8 Reasons ‘Guardians of Justice’ Needs To Be On Your To-Watch List
Mar 9, 2022   •   Tim Henares
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Mar 9, 2022   •   Tim Henares
We’ve seen plenty of attempts at satirizing the superhero genre. From Watchmen to The Boys, there is no shortage of hot takes on the topic.
But Guardians of Justice, as created by Adi Shankar, manages to do something fresh and fascinating with it. He turned it into a murder mystery. And this mystery is just one of the many reasons why you need to catch this new Netflix series. Here are the 8 best ones:
Like another well-acclaimed superhero series we all know and love (Peacemaker. We all know and love Peacemaker.), Guardians of Justice pulls no punches and recognizes the pitfalls of superheroics. It gets messy, but with its level of self-awareness, it somehow remains fun.
Maybe not as fun as Peacemaker’s opening theme, but still fun, nonetheless.
Set in an alternate 1980s, Guardians uses a color palette that is so distinctly 80s, while easily mixing live visuals with manipulated stock footage and cartoony animation. It’s a stylistic choice that keeps things interesting on a visual level.
Who killed Marvelous Man? While the world believed his death to be one by suicide, the rest of the Guardians don’t think so. It’s up to Knight Hawk, second in command, to figure out who the culprit is, because it could be anyone — even one of the Guardians.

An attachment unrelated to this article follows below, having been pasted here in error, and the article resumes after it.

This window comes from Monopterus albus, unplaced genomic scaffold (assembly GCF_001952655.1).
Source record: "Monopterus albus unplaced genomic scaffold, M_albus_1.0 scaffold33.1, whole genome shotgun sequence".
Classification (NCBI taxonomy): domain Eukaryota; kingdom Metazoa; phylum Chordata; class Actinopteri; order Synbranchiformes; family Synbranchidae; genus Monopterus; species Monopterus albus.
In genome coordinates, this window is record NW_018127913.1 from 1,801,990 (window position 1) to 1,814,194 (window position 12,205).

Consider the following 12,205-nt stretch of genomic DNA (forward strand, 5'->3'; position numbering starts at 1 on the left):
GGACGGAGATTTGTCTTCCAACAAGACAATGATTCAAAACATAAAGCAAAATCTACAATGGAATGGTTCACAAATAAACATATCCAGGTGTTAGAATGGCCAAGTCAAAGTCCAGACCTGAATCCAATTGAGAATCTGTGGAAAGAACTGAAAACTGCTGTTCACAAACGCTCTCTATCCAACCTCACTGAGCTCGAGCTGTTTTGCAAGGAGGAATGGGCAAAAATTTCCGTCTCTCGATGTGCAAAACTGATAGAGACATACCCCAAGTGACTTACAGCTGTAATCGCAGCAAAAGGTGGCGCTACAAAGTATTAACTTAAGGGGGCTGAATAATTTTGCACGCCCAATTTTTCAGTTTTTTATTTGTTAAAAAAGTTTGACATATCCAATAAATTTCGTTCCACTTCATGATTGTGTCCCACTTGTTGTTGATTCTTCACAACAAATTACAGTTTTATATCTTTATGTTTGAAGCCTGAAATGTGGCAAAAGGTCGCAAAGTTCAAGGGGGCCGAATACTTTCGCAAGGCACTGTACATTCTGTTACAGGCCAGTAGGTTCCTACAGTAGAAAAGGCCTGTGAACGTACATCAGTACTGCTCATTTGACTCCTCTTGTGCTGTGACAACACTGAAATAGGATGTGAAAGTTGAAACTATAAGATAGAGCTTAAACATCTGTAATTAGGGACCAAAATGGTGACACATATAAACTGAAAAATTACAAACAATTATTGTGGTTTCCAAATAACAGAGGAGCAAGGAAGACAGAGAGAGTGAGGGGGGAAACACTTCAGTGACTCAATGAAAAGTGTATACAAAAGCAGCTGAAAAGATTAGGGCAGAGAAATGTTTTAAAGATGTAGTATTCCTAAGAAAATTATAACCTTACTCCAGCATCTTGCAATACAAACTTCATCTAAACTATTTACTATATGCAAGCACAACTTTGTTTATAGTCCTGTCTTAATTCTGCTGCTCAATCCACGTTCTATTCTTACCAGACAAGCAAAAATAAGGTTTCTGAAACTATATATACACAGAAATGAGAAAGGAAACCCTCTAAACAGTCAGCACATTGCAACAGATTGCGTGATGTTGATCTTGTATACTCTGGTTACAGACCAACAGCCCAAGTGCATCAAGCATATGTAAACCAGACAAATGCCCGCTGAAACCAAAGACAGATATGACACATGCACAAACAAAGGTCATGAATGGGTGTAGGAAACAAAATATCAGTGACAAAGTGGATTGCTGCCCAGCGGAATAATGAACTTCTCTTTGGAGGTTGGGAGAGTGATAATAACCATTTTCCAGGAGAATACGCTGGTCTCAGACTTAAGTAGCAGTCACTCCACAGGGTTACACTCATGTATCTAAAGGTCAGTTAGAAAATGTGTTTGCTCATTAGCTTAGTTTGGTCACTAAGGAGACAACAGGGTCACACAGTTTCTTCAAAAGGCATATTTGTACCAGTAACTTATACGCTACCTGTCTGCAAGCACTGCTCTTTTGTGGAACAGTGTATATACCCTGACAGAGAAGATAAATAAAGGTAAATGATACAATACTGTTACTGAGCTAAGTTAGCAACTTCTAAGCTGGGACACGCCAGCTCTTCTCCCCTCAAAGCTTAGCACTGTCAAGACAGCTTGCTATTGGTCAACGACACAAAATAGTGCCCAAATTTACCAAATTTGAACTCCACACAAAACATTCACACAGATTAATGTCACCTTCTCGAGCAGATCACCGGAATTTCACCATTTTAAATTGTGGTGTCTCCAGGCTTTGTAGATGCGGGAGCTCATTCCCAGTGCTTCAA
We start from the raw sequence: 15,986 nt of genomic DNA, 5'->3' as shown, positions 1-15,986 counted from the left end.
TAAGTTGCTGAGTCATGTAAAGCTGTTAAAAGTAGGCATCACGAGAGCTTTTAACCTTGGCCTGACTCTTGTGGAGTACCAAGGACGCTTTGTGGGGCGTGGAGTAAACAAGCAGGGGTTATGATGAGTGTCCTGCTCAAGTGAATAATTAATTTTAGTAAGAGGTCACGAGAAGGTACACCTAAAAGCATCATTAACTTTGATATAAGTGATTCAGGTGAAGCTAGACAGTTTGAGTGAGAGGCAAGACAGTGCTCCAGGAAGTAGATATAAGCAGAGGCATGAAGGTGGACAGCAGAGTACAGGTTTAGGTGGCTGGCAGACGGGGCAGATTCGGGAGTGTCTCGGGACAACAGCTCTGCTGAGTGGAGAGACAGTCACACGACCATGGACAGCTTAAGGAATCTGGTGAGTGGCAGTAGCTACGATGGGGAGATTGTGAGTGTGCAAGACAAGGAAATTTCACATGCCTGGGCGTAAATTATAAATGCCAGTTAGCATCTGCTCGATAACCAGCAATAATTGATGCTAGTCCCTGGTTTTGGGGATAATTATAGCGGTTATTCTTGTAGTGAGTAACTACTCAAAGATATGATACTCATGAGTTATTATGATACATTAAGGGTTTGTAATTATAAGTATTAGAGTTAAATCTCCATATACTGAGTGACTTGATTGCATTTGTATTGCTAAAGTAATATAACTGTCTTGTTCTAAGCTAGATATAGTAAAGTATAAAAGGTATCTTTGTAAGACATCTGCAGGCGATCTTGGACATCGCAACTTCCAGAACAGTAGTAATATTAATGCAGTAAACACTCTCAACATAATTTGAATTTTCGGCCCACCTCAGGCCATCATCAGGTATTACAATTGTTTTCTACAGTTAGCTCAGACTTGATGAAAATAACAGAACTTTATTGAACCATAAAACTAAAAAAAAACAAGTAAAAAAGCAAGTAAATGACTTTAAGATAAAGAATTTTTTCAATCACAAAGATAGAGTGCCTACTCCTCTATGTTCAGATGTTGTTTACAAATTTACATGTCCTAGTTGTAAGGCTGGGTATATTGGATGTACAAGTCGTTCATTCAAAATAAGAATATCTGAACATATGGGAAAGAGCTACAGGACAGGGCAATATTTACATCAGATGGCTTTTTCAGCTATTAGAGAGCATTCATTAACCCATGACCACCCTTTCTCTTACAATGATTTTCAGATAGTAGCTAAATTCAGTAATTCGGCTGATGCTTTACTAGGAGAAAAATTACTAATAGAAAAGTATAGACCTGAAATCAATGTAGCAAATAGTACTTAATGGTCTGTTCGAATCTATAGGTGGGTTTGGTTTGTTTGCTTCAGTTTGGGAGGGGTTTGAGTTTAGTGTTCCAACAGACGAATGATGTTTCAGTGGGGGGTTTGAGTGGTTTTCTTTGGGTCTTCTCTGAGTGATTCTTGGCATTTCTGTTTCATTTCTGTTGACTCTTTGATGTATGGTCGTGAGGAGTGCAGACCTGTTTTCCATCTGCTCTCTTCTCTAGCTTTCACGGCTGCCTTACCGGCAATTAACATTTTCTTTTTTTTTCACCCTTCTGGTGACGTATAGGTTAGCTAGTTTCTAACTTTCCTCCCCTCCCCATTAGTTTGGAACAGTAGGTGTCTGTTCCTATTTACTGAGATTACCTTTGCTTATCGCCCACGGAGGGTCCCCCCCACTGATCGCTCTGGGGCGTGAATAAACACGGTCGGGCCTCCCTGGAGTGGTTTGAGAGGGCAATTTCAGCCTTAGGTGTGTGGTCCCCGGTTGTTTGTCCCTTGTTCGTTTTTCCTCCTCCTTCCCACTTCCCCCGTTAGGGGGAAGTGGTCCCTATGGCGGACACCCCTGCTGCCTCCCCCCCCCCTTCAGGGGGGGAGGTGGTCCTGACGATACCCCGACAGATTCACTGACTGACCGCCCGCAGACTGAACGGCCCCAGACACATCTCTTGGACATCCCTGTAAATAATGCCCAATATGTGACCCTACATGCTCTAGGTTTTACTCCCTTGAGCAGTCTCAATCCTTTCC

This is essentially a Justice League parody, so: Marvelous Man is Superman, Knight Hawk is Batman, Golden Goddess is Wonder Woman, The Speed is The Flash, King Tsunami is Aquaman, Awesome Man is Shazam, and Little Wing is Robin. Knowing these parallels allows you to not only follow along, but even be one step ahead of the narrative in some ways.
It’s well-paced, and over in about less than five hours. Significant battles are literally labeled as “Boss Fights,” and Mortal Kombat references abound because the show does get violent. You can easily sit down and not notice the hours fly by before you’re wondering when Season 2 is coming.
The commentary is there, but it’s not as self-important as most other deconstructions of the genre are. So you can take it or leave it, but the focus is really on entertaining the audience, more than making them think. Which is good. There are more than enough thinkpieces on the superhero genre than we can handle, anyways.
The retired wrestler and WWE Hall Of Famer plays a mean Knight Hawk, and even gets to do his in-ring finisher in one of the action sequences! As far as casting choices go, this was brilliantly done as DDP did an amazing job being the glue that held this show together.
While it doesn’t try to be too intellectual, the themes and symbols in Guardians of Justice are blatant enough that it’s easy to look at our present situation and draw some fascinating parallels. And that’s the hallmark of a great show: the ability to be relatable while it’s clearly doing its own thing.
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